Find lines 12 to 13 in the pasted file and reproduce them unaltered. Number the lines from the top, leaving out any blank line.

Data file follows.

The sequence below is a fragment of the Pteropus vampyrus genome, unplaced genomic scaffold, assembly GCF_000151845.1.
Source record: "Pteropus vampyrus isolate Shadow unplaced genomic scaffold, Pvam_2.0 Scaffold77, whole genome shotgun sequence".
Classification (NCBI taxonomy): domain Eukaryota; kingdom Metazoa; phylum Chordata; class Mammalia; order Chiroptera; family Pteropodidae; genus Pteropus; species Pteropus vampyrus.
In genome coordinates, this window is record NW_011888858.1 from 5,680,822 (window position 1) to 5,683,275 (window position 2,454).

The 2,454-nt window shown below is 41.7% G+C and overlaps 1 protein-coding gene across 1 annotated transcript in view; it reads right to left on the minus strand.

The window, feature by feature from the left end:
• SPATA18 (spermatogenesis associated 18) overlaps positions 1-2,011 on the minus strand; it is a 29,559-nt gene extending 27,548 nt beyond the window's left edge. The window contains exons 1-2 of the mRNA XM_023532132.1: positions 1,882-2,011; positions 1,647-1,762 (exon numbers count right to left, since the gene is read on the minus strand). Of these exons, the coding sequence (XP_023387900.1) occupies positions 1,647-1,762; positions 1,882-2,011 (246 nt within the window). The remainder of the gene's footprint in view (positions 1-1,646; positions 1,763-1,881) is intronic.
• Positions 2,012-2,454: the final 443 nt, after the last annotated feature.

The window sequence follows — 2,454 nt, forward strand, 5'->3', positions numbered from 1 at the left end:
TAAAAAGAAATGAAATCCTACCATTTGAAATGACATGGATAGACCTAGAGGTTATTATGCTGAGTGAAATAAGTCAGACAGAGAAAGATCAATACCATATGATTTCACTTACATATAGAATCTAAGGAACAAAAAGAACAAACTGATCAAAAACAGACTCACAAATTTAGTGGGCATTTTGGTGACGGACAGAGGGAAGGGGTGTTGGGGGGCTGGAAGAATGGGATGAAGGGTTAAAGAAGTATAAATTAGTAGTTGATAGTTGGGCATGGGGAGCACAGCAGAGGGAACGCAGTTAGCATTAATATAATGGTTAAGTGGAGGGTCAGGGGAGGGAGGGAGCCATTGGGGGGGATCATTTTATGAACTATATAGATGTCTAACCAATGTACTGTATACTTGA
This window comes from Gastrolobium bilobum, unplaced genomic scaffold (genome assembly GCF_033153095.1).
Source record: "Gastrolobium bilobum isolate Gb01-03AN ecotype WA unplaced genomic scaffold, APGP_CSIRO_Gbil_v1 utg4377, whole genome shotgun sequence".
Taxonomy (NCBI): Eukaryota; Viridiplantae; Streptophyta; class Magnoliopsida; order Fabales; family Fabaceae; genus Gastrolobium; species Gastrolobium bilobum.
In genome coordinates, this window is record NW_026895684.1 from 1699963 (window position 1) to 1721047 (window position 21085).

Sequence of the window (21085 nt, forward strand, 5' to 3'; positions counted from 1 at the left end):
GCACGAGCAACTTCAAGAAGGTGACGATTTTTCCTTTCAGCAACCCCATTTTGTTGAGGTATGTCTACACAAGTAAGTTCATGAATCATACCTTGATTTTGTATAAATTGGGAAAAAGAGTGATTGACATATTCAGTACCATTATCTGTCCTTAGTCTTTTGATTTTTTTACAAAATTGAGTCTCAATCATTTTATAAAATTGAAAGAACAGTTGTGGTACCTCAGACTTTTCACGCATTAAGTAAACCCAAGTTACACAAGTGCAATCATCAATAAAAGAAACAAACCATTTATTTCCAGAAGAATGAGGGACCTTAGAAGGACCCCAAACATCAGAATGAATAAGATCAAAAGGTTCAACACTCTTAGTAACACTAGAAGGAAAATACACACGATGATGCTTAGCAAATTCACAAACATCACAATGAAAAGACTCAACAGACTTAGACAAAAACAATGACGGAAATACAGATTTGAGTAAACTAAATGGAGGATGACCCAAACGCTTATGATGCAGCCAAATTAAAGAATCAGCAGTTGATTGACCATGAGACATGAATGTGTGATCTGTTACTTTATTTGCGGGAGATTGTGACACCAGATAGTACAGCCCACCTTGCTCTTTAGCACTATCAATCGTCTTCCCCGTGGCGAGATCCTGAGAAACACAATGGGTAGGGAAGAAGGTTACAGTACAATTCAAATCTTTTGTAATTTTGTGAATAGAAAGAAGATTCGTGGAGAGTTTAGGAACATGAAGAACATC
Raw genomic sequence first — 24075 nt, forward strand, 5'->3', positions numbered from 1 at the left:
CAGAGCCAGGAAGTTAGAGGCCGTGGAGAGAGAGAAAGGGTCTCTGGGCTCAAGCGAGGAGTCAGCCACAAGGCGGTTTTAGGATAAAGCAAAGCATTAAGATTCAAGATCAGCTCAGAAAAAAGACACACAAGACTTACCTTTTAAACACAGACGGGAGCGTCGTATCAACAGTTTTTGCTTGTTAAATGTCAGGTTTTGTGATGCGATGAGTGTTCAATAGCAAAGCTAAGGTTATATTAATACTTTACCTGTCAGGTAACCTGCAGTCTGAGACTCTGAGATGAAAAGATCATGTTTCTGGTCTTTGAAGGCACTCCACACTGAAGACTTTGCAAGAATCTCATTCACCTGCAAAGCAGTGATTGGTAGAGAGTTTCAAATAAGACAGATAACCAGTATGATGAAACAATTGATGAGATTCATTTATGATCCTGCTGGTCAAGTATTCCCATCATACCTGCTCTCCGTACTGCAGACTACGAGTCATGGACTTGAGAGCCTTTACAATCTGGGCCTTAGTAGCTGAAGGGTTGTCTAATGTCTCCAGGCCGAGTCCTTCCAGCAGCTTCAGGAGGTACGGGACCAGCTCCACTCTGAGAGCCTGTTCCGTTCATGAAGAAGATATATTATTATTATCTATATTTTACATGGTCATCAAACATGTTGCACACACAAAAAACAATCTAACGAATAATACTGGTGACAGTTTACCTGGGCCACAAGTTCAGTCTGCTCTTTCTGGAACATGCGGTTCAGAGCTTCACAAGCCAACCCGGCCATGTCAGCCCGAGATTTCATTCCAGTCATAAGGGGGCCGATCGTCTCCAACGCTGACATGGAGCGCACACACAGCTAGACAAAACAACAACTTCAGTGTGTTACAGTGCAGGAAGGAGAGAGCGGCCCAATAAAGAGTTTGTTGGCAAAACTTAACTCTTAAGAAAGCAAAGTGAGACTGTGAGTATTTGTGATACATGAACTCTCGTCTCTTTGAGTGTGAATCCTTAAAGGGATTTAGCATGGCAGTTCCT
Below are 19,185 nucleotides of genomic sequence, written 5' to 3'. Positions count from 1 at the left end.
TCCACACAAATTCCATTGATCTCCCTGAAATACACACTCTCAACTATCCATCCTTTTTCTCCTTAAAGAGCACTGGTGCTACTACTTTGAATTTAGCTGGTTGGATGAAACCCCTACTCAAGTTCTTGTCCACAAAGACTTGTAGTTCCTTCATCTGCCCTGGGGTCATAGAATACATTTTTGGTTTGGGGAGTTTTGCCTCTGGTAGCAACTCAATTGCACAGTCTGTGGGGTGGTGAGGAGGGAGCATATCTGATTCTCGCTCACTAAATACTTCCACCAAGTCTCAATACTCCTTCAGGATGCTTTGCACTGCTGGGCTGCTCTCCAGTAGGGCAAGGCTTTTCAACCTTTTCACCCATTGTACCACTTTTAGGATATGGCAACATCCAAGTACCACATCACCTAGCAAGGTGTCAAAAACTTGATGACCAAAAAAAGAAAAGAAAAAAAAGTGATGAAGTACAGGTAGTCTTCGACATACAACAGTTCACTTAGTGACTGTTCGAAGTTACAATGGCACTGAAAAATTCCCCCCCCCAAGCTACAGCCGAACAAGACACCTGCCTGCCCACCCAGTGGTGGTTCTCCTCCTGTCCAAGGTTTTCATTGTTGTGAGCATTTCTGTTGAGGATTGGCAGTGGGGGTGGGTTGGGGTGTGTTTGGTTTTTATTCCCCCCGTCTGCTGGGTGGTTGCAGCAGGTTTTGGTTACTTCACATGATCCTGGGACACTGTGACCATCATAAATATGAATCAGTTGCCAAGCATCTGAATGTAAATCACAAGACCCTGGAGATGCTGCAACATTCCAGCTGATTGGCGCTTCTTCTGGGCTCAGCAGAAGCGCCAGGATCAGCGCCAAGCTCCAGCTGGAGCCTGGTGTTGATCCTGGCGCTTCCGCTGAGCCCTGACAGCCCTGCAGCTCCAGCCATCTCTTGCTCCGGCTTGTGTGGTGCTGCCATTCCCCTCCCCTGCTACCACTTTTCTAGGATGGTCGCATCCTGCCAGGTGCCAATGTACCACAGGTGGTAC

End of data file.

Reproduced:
Source record: "Gastrolobium bilobum isolate Gb01-03AN ecotype WA unplaced genomic scaffold, APGP_CSIRO_Gbil_v1 utg4377, whole genome shotgun sequence".
Taxonomy (NCBI): Eukaryota; Viridiplantae; Streptophyta; class Magnoliopsida; order Fabales; family Fabaceae; genus Gastrolobium; species Gastrolobium bilobum.